SESSION D: WHERE EDUCATION MEETS HEALTH
HEALTH EDUCATION FOR CHILDREN AND ADOLESCENTS
- Organisers: Belgian Red Cross Flanders (BRC-F), International Diabetes Federation (IDF)
- Language of the session: English (no translation)
Developing adequate and contextualised teaching materials to promote general understanding of diabetes and first aid to enhance children and adolescents’ ability to be more resilient, safer and healthier.
In Sub-Saharan Africa, approximately 5.1 million deaths each year are due to conditions that are potentially addressable by prehospital and emergency care. As both prehospital and emergency care are underdeveloped in most low and middle-income countries, first aid training is promoted by the World Bank as a very cost-effective way to decrease the burden of disease and injury. Children are never too young to learn first aid. The earlier children are taught first aid, the more this becomes a daily routine.
The incidence of diabetes among children is increasing in many countries. IDF estimates that there are 1.106.200 children and adolescents (0-19 years) with Type 1 Diabetes worldwide. In addition, the incidence of Type 2 Diabetes is increasing rapidly amongst children and adolescents. Schools forms a significant part of every child’s life and developing diabetes in childhood can negatively influence the school experience. Unfortunately, educational institutions in many countries do not have support from clinical staff with expertise in diabetes or information and age-appropriate education resources. Therefore, IDF has developed the Kids and Diabetes in Schools (KiDS) project to foster a safe and supportive school environment.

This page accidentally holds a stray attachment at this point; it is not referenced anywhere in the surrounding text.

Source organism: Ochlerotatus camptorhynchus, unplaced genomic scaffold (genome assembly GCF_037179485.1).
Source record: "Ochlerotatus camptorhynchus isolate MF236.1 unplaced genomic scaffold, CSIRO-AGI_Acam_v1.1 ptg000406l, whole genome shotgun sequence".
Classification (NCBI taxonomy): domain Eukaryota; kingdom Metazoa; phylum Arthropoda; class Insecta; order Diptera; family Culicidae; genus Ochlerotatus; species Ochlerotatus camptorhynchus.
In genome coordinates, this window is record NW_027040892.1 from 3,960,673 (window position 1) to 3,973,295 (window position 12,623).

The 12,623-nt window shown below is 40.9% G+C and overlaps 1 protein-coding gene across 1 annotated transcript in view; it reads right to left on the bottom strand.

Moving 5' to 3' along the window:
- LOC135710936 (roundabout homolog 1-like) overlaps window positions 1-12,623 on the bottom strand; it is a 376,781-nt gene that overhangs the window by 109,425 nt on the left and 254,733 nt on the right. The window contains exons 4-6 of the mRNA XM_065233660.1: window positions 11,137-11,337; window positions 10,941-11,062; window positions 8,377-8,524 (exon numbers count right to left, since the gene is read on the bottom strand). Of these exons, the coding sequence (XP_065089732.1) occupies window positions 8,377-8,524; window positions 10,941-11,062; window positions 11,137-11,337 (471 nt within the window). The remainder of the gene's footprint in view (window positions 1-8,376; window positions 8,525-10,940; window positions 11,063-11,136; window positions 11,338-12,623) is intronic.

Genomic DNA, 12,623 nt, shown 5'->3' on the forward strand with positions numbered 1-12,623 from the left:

- Developing first aid materials for children in Africa
Dr Jorien Laermans will focus on the development of evidence-based first aid educational materials for children in sub-Saharan Africa, an ongoing project of the Belgian Red Cross-Flanders.
She will explain how BRC-F developed an “educational pathway” that indicates at what age children can reach certain objectives at the level of knowledge, skills and attitudes concerning first aid, and how a list of recommended educational methods and materials was developed. Both health and educational experts were involved during the development stage of the project, leading to the creation of the actual materials that were piloted in several African countries, enabling the organisers to further tweak them to the preferences of the children and trainers. This experience is a very good example of education meeting health, and how a scientific approach can be used to increase impact.
Lieve Adam will introduce how the first aid material is used in school settings and give a brief overview of the experiences and challenges of BRC-F implementing first aid programmes in Africa using evidence based contextualized materials.
- Implementation and evaluation of the IDF KiDS project in Brazil and India
Dr Monika Arora is part of the KiDS Advisory Committee and led the KiDS team in India during the implementation and evaluation phases of the project. She will touch upon the development of the resources such as the KiDS information pack, as well as how the project was implemented simultaneously in both India and Brazil through training sessions to primary school teachers and primary school students. She will conclude with a reflection on how to take the project to the next step through advocacy, urging national governments to include the KiDS project into their health and education programmes.
- Q&A with participants on the topic of developing materials /introduction into the curriculum
This panel discussion will give speakers and the audience the opportunity to discuss how health education projects can be introduced into the official education curriculum. It provides an opportunity to discuss the opportunities and challenges organisations may face, including the involvement and commitment of governments to make such projects successful and sustainable.